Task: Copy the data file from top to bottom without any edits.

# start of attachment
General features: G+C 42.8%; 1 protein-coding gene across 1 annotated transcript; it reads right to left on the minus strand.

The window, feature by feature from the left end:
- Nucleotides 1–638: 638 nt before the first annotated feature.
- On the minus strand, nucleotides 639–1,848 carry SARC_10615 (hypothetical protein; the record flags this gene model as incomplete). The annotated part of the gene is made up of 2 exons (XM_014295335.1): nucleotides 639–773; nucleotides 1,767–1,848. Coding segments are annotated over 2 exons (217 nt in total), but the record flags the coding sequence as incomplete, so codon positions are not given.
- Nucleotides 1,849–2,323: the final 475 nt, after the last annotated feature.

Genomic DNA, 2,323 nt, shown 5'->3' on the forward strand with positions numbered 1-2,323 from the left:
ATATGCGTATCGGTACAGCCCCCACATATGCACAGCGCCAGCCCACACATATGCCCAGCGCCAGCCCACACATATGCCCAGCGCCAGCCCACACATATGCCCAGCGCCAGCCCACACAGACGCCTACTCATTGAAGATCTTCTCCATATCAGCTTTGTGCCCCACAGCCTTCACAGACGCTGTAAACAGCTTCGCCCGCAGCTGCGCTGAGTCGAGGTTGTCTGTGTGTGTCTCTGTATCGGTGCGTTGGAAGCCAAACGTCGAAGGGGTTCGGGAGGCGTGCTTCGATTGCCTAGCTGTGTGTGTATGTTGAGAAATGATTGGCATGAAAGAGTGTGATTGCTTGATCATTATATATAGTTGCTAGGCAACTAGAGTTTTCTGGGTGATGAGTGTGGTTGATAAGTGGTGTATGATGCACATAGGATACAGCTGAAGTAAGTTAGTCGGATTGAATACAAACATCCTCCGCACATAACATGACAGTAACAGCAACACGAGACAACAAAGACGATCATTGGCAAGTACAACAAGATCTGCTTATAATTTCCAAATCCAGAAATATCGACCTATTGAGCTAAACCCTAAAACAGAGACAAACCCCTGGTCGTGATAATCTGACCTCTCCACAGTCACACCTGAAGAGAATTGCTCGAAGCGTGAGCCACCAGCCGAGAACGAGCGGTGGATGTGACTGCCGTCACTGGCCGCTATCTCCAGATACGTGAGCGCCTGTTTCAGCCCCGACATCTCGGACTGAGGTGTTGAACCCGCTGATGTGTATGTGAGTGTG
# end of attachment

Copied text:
General features: G+C 42.8%; 1 protein-coding gene across 1 annotated transcript; it reads right to left on the minus strand.

The window, feature by feature from the left end:
- Nucleotides 1–638: 638 nt before the first annotated feature.
- On the minus strand, nucleotides 639–1,848 carry SARC_10615 (hypothetical protein; the record flags this gene model as incomplete). The annotated part of the gene is made up of 2 exons (XM_014295335.1): nucleotides 639–773; nucleotides 1,767–1,848. Coding segments are annotated over 2 exons (217 nt in total), but the record flags the coding sequence as incomplete, so codon positions are not given.
- Nucleotides 1,849–2,323: the final 475 nt, after the last annotated feature.

Genomic DNA, 2,323 nt, shown 5'->3' on the forward strand with positions numbered 1-2,323 from the left:
ATATGCGTATCGGTACAGCCCCCACATATGCACAGCGCCAGCCCACACATATGCCCAGCGCCAGCCCACACATATGCCCAGCGCCAGCCCACACATATGCCCAGCGCCAGCCCACACAGACGCCTACTCATTGAAGATCTTCTCCATATCAGCTTTGTGCCCCACAGCCTTCACAGACGCTGTAAACAGCTTCGCCCGCAGCTGCGCTGAGTCGAGGTTGTCTGTGTGTGTCTCTGTATCGGTGCGTTGGAAGCCAAACGTCGAAGGGGTTCGGGAGGCGTGCTTCGATTGCCTAGCTGTGTGTGTATGTTGAGAAATGATTGGCATGAAAGAGTGTGATTGCTTGATCATTATATATAGTTGCTAGGCAACTAGAGTTTTCTGGGTGATGAGTGTGGTTGATAAGTGGTGTATGATGCACATAGGATACAGCTGAAGTAAGTTAGTCGGATTGAATACAAACATCCTCCGCACATAACATGACAGTAACAGCAACACGAGACAACAAAGACGATCATTGGCAAGTACAACAAGATCTGCTTATAATTTCCAAATCCAGAAATATCGACCTATTGAGCTAAACCCTAAAACAGAGACAAACCCCTGGTCGTGATAATCTGACCTCTCCACAGTCACACCTGAAGAGAATTGCTCGAAGCGTGAGCCACCAGCCGAGAACGAGCGGTGGATGTGACTGCCGTCACTGGCCGCTATCTCCAGATACGTGAGCGCCTGTTTCAGCCCCGACATCTCGGACTGAGGTGTTGAACCCGCTGATGTGTATGTGAGTGTG